The primary outcome was the duration of the second stage of labor, calculated from the time of full cervical dilation until delivery. Secondary outcomes included pain scores assessed with a visual analog scale (a 100-mm unmarked line with endpoints labeled “no pain” and “worst pain imaginable” in Chinese); motor block measured with a modified Bromage score (Box 1); patient satisfaction with labor analgesia was assessed on a 11-point Likert scale and evaluated at least 1 hour after delivery but before discharge from the labor and delivery unit; the mode of delivery; use of episiotomy; fetal position at delivery; neonatal Apgar scores; and umbilical blood gas results. We also documented the need for supplemental patient-controlled epidural analgesia or physician-administered boluses or a change to the epidural infusion during the second stage.
A pilot observational cohort of 50 participants was used to determine the sample size. We estimated that 154 patients per group would be required to find a 15% increase in the duration of the second stage of labor (as from 60 minutes to 69 minutes) using two-tailed α=0.05 and power=0.80. We increased the study size to 200 per group to allow for possible dropouts or patient loss as a result of a clinical situation.
Continuous data are presented as mean±SD, discrete data as median (interquartile range), and frequencies as n (percentage of group). Continuous outcomes were compared using two-sided Student t test or Mann-Whitney U test when not normally distributed. The Shapiro-Wilk test was used to assess the distribution of the data. Categorical data were compared using Fisher exact test. Data were analyzed on an intent-to-treat basis with statistical significance determined at P≤.05.
A total of 560 pregnant women were screened for eligibility, and 119 women were excluded based on criteria (Fig. 1). Another 41 patients were excluded because they had a cesarean delivery in the first stage of labor or vaginal delivery within 1 hour of epidural catheter placement. Four hundred parturients reached the second stage of labor, were randomized (200 in each group), and had the epidural solution changed to the assigned blinded study solution. There were no significant differences in demographic or obstetric characteristics between the EPIDURAL and SALINE groups (Table 1).
The primary outcome, the duration of the second stage of labor, was similar between groups with a 3.3% difference in the duration of the second stage of labor (Table 2).The median times were also similar: EPIDURAL at 45 minutes (range 33–61 minutes) compared with SALINE at 46 minutes (range 34–60 minutes; P=.94).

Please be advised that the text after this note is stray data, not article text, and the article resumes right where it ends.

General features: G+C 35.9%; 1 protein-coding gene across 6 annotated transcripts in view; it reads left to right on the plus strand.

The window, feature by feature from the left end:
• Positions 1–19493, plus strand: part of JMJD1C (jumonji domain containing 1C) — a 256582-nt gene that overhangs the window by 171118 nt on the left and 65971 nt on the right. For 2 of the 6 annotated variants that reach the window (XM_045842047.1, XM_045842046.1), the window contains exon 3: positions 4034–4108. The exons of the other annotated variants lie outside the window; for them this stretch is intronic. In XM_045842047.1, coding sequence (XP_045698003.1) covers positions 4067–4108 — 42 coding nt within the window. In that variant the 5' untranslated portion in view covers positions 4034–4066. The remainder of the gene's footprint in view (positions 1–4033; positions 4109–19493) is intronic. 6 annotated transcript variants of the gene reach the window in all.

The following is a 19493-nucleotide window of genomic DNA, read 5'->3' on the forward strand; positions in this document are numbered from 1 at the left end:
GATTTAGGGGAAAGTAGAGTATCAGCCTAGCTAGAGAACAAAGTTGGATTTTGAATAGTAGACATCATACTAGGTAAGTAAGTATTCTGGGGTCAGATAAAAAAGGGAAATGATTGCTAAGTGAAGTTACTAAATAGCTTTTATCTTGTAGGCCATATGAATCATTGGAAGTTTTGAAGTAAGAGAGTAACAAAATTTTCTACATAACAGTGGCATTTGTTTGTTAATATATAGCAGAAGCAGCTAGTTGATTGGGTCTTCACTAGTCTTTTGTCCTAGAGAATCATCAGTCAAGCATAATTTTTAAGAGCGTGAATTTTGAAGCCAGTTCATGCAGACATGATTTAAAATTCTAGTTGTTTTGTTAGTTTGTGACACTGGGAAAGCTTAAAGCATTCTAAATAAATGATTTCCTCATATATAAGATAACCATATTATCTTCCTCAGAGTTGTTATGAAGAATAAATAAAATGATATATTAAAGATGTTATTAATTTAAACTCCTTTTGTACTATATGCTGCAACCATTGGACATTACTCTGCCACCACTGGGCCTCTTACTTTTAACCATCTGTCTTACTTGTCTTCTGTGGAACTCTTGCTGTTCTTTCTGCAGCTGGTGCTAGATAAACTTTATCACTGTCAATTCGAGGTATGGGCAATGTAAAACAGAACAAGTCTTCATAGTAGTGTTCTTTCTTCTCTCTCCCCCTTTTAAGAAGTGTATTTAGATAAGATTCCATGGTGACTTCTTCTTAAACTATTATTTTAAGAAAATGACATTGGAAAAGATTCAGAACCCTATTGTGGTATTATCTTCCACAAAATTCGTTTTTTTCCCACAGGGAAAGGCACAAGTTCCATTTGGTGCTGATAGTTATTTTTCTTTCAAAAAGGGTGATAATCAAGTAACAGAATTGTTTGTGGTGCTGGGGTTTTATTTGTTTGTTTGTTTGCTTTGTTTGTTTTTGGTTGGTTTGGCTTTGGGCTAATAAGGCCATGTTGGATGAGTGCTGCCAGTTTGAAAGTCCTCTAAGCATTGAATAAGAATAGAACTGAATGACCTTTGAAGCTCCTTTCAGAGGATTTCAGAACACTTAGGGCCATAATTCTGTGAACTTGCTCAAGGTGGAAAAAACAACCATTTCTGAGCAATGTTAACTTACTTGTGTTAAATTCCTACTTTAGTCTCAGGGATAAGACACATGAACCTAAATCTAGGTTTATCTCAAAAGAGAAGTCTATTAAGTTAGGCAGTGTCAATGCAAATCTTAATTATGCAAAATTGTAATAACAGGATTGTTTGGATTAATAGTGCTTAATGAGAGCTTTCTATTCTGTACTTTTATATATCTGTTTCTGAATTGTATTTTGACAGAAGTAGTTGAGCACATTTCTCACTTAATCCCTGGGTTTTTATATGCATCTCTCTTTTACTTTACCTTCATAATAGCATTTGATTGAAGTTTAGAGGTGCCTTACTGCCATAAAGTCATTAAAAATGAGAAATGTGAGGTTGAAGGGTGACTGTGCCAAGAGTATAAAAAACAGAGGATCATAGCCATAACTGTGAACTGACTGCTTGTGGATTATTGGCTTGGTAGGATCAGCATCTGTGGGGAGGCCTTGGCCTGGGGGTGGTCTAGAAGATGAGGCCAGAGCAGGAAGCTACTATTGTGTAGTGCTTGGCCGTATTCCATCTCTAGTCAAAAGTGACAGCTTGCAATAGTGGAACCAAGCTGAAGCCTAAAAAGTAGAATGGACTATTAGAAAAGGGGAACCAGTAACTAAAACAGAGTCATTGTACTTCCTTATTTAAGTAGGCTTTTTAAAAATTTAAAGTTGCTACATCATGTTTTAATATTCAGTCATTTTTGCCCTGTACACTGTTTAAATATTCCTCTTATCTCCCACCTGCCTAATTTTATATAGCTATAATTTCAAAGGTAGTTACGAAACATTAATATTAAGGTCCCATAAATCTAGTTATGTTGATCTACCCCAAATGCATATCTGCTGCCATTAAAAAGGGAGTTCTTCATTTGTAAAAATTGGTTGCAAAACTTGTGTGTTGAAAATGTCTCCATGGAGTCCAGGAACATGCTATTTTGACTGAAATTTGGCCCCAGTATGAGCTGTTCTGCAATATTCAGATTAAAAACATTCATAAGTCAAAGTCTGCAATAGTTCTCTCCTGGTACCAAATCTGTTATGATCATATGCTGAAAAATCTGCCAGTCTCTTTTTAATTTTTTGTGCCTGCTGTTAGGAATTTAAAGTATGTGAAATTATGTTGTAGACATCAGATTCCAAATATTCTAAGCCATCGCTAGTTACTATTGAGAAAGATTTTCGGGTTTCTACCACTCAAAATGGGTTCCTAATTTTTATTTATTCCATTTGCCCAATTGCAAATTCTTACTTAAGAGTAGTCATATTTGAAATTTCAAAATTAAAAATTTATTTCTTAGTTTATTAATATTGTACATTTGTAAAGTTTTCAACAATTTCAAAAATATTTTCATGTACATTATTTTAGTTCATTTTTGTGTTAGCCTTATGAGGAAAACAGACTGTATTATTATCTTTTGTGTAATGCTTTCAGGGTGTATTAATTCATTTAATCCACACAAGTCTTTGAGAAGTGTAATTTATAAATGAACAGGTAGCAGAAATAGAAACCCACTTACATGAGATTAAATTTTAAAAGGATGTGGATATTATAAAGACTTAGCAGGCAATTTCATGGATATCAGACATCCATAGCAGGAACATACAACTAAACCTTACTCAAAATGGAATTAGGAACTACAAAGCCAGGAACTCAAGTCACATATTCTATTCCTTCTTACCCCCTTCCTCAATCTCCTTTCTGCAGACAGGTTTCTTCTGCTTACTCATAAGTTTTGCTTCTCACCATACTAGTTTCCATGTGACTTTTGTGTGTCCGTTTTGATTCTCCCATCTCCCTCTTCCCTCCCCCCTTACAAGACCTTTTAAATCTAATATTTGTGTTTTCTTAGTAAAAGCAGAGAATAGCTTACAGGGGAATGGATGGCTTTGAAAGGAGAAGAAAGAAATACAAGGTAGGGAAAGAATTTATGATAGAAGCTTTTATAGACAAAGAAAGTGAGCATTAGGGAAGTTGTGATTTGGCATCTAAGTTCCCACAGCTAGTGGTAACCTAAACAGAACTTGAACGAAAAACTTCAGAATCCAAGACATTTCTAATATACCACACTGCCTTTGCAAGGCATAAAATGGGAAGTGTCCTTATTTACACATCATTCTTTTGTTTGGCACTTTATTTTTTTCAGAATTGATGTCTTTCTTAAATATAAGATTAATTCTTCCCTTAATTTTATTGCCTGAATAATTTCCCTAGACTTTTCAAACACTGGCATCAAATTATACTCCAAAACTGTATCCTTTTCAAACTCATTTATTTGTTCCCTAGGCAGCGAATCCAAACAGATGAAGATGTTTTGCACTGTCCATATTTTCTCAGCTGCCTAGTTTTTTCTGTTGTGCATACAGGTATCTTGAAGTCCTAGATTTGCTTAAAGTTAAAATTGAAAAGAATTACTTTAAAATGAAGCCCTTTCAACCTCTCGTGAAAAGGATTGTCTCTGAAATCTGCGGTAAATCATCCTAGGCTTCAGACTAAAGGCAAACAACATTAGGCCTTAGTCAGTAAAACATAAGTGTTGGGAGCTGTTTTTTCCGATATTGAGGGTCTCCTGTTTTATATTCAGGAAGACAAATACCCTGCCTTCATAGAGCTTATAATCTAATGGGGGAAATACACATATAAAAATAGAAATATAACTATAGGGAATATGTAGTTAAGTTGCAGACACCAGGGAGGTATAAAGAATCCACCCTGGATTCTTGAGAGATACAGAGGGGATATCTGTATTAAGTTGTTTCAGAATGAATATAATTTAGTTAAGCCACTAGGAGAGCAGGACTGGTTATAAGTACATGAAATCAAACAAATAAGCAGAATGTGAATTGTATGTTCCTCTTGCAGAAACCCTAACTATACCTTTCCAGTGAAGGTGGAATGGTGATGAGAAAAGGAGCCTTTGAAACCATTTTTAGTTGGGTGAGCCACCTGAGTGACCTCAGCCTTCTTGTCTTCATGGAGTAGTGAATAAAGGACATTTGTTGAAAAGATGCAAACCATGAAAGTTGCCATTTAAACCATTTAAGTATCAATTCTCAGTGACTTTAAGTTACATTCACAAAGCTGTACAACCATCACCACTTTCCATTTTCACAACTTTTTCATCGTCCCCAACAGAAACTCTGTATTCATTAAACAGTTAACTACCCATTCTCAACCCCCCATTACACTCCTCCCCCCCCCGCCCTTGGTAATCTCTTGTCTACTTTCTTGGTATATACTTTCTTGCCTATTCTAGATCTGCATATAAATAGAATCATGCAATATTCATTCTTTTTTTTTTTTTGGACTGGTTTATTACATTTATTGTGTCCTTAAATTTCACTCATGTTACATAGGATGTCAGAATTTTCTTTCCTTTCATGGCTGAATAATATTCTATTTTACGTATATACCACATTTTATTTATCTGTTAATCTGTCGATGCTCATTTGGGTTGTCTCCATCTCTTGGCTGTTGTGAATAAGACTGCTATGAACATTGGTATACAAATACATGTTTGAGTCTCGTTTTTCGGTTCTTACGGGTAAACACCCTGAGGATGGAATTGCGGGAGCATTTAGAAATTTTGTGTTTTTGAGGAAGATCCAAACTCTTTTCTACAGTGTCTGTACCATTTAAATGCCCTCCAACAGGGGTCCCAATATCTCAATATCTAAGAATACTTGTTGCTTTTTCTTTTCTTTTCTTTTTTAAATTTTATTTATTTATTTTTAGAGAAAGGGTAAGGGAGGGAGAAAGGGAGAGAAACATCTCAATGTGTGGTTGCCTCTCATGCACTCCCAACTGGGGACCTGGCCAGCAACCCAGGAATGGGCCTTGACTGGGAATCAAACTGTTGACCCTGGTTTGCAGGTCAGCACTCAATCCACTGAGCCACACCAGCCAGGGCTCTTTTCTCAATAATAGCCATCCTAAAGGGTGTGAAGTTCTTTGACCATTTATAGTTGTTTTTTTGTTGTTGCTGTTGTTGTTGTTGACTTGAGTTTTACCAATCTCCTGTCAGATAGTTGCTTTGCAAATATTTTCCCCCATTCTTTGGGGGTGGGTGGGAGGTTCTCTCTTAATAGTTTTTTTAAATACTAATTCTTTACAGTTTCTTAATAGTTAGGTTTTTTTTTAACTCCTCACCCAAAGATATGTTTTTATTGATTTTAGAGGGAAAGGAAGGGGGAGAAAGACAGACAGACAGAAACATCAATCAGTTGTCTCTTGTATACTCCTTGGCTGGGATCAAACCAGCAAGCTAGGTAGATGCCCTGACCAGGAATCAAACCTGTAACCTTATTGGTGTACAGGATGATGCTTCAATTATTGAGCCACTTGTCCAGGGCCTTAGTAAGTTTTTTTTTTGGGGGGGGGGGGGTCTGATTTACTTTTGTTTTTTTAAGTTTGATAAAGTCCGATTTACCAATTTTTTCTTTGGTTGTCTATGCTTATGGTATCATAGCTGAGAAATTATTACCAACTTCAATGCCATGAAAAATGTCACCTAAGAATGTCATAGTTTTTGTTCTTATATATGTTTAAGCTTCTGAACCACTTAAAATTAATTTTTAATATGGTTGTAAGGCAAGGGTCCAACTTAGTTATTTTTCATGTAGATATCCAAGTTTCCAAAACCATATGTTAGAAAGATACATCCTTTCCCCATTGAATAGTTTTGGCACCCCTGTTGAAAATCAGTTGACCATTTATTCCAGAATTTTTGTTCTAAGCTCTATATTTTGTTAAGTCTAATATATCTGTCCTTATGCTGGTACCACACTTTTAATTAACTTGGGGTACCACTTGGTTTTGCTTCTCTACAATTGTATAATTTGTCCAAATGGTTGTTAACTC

A similar number of fetuses were malrotated at delivery (EPIDURAL 7 [3.5%] compared with SALINE 6 [3%]; P=.98, difference 0.5%, 95% CI −3.4 to 4.5%). Malrotation was defined as a occiput posterior or occiput transverse presentation at delivery. There was a similar number of cesarean deliveries, forceps deliveries, and episiotomies in both groups (Table 2). The spontaneous vaginal delivery rate was not statistically different between groups (EPIDURAL 193 [96.5%] compared with SALINE 198 [99%], P=.17 difference 3.5%, 95% CI −0.9 to 5.9%). The neonatal weight was slightly higher in the SALINE group, but there were no other significant differences in the neonatal outcomes (Table 3), including Apgar scores at 1 minute and 5 minutes, umbilical artery pH, and acid base values between groups.
There were no statistical differences in visual analog scale pain scores between groups at any evaluation (Table 2). Pain scores decreased in the EPIDURAL group until the 90-minute mark, whereas pain scores increased in the SALINE group throughout. The maternal satisfaction scores for pain relief were lower in the SALINE group (median 9 [range 8–10]) than in the EPIDURAL group (median 10 [10–10], P<.001]. In post hoc analysis, only 32 (16%) of the EPIDURAL group had satisfaction scores of 8 or less compared with 61 (30.5%) of the SALINE group (P=.001).
The obstetricians requested that the epidural infusion be stopped in 49 (12%) patients; of these, 22 (11%) were in the SALINE group and 27 (13.5%) were in the EPIDURAL group. The indications for stopping the epidural infusion in the EPIDURAL group were poor progress of labor (n=21), high station (n=3), fever (n=1), and fetal heart rate abnormalities (n=2); in the SALINE group, the indications were poor progress of labor (n=17), high station (n=2), and maternal fever (n=3). Most (35 [71%]) of these were stopped before the onset of the second stage of labor and before randomization, and only two were restarted with the initiation of the blinded study solution. The duration of the second stage in this cohort of 35 patients was 54±17 minutes. Among the 14 patients in whom the infusion was stopped after full cervical dilation, 6 were assigned to the EPIDURAL group and 8 were in the SALINE group. The median time from onset of second stage to stopping the infusion was 25 minutes (range 11.25–31.5 minutes). The duration of the second stage in these patients was 98±35 minutes. Breakthrough pain was treated in 10 patients during the second stage (EPIDURAL 6 [3%] and SALINE 4 [2%]). There were no cases in which the epidural infusion was converted to an unblinded, medicated solution.